CHIPPEWA FALLS — Riley Cade prefers a job up in the clouds — or even down in the dirt.
The 19-year-old from Westby is one of 36 students enrolled in Chippewa Valley Technical College’s Electric Power Distribution program, studying to become a lineworker with his current session since June.
Xcel Energy, CVTC officials and local lawmakers were at the technical college Tuesday to get a firsthand look at the training and work Cade and his classmates are doing in their nine-month program.
The trip to the college was part of National Lineworkers Appreciation Day and was designed to remind the community and those involved in the industry to support the men and women who climb poles and dig in the dirt with live wires to ensure light, heat and cool air are constant.
“So, at the end of the day, most people don’t really know what a lineman does until there’s no electricity,” said Adam Wehling, CVTC’s dean of Agriculture, Energy, Construction and Transportation. “So what we’re trying to do is recognize people while everything is still working, so they can still show that appreciation.”
The students in instructor and program director Bandi Henke’s class were working in small groups to practice digging for ground lines, rescuing another lineman, deconstructing lines and various other high-climbing actions.
Henke will rotate foreman positions within each group, so each student has the opportunity to experience a leadership role.
Teamwork and safety are important aspects to the lineman work, Henke said, making his students circle up every day before they do field work to go over safety practices.
In the real fields, Henke said groups of lineman become close, relying on one another for the work they do and the safety that comes with it. The students are working with dead wires in the practice field, but not only is safety an important practice for the future, the students are working near highly active power lines, which have the ability to transfer energy to the students’ dead ones.
“We’re hard-working, but we also have fun,” said Henke, who graduated from CVTC’s program in 1998 and has worked as a lineman in Wisconsin and Alaska. “You don’t really go home safe if you’re not on the same page.”
While climbing harnesses and safety procedures have added safety measures to the job, safety becomes even more imperative as severe weather knocks out power.
As senior director for distribution operations for NSP Wisconsin — an operating company of Xcel Energy’s — BJ Rauckman said safety is also a concern for the energy company.
Once a student finishes the course load, they are often shuffled into apprenticeship programs within private, public, cooperative, contract and other energy industries, continuing their education and training, Rauckman and Wehling said.
“All of our guys are highly trained. They come into the position and work through — if we get them as apprentices — they work through their apprenticeship and learn from other line workers that have more experience, more seasoned lineworkers,” Rauckman said. “But by the time they’re out in the storm, they’re a highly trained workforce.”
Rauckman was joined by other Xcel energy representatives, including Michael Cedarblade, operation manager. Cedarblade also sits on an advisory board at CVTC, guiding the college through industry trends and needs of the workers it trains.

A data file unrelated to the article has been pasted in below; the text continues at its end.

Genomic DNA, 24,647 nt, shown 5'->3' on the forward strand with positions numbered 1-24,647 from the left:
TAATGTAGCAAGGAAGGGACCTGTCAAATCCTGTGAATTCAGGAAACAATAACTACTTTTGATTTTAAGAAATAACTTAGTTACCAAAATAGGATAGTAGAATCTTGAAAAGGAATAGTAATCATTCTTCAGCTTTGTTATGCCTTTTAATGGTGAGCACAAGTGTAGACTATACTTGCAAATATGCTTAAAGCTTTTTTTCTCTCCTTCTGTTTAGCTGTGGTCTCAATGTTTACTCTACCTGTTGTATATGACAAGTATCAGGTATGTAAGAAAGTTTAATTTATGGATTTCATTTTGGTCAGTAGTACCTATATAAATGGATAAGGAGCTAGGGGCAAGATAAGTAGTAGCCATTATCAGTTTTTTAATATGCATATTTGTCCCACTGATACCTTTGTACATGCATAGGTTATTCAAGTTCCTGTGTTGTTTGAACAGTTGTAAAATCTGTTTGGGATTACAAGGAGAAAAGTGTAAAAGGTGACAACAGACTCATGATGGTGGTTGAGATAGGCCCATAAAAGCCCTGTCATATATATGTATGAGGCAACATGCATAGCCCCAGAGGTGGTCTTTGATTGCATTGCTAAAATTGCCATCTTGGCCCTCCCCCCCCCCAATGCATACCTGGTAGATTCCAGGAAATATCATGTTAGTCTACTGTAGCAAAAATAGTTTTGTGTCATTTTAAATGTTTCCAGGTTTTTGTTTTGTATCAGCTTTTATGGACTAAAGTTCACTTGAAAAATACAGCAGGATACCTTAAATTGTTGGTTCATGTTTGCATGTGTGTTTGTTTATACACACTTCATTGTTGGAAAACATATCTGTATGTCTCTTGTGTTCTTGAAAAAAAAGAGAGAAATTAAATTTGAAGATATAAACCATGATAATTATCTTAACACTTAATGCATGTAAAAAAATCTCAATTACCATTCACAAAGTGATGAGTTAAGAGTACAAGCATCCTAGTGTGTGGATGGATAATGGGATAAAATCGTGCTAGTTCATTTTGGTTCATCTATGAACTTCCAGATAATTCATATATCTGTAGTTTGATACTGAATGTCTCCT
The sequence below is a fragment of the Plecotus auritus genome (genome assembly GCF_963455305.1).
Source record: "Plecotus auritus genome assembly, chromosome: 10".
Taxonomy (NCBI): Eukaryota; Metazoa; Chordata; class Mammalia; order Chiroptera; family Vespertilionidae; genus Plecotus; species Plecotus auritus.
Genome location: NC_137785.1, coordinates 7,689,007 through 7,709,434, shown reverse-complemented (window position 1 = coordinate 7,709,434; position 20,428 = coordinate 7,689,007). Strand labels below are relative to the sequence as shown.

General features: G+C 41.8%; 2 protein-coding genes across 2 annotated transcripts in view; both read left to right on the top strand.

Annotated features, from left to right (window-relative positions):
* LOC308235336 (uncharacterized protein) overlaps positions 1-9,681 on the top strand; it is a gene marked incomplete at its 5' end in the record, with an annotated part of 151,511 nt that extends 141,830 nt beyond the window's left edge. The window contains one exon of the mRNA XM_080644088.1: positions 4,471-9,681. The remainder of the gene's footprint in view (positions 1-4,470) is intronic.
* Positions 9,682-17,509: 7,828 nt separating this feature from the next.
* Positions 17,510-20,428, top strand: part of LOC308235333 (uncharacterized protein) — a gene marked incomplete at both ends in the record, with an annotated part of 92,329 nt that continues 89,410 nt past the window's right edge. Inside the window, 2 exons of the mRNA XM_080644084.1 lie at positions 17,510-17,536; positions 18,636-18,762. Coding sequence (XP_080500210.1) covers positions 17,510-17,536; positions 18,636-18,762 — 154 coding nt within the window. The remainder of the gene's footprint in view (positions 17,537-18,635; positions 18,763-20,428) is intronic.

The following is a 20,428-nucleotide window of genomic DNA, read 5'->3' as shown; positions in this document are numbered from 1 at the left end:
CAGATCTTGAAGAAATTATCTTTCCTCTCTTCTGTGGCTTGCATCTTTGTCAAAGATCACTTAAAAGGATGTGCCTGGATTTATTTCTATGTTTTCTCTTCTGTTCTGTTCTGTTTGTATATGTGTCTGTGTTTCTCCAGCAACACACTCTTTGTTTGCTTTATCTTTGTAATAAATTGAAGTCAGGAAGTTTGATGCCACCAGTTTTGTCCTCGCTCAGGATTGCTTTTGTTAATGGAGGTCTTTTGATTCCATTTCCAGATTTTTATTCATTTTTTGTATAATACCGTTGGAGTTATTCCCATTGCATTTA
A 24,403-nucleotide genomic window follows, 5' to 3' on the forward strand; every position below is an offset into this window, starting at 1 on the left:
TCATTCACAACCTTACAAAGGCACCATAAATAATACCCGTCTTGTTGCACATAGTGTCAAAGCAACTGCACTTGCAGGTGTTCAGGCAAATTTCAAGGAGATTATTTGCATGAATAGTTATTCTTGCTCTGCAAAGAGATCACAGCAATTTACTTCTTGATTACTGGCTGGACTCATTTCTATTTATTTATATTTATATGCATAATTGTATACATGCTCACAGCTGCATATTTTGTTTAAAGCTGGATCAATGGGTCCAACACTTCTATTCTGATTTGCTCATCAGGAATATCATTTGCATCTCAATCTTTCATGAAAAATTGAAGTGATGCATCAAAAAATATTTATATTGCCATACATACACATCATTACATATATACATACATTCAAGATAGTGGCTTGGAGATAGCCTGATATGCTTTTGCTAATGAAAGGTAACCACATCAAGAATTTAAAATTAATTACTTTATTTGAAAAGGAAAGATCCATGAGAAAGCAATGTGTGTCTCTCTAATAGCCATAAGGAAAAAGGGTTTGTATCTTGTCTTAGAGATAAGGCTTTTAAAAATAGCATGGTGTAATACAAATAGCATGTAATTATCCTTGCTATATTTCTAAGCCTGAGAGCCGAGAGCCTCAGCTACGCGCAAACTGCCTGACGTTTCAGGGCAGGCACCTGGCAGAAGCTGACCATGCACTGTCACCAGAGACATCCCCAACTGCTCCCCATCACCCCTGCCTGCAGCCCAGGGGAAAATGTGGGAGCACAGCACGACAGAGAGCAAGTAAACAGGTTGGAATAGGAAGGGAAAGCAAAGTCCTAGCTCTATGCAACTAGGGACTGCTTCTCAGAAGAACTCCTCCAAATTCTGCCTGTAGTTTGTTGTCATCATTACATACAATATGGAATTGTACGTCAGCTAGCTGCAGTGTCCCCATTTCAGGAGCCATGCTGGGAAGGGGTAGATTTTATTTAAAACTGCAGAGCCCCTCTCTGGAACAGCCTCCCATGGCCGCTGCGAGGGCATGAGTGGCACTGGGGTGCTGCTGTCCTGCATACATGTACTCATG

The biggest adjustments Cedarblade said he has noticed include industry standards, safety and materials used. All of those changes are communicated to CVTC, which, with help from donations and support through groups such as Xcel Energy, modifies and updates its programs.
For Cade, the program has included hard work, but it’s the kind he’s motivated to do.
Inspired by a friend who completed the program, Cade is looking forward to working outside and the challenges that come with restoring power to neighborhoods following storms.
“We get up in the middle of the night and get your power back on,” said Cade, who is looking to return to the La Crosse area for work but is open to any job. “We’re basically on call 24/7 I’d say and get up in all sorts of conditions.”
Cade and his classmates have been climbing poles since the course began, and on Tuesday, he and his group were deconstructing wire.
The students have already developed relationships and a team with one another, Cade said, often asking each other for help when they need it and studying together after class. Cade encouraged those interested in lineworker jobs to work hard for their career.
“Apply, wait it out, get in the program, don’t fall behind on homework, because Bandi’s super strict with that,” Cade said. “And he’s got it all laid out – don’t procrastinate. If you have questions, ask.”
The wait list for CVTC’s program, Henke said, is 130 students, but that’s common with other schools and programs, he added. CVTC’s program has been around since 1970, giving the college a reputation for its work and product of students, Henke said.
The college, Wehling said, spends about $5,000 per year to update its equipment, including the poles in the lineman practice fields.
But the updates and changes to the program are necessary, Wehling and Henke said, as humanity’s lifestyle depends on it.
“Without linemen,” Wehling said “it’s going to be hard to maintain the lifestyle we’ve become accustomed to living.”
“At the end of the day, most people don’t really know what a lineman does until there’s no electricity.” Adam Wehling, CVTC’s dean of Agriculture, Energy, Construction and Transportation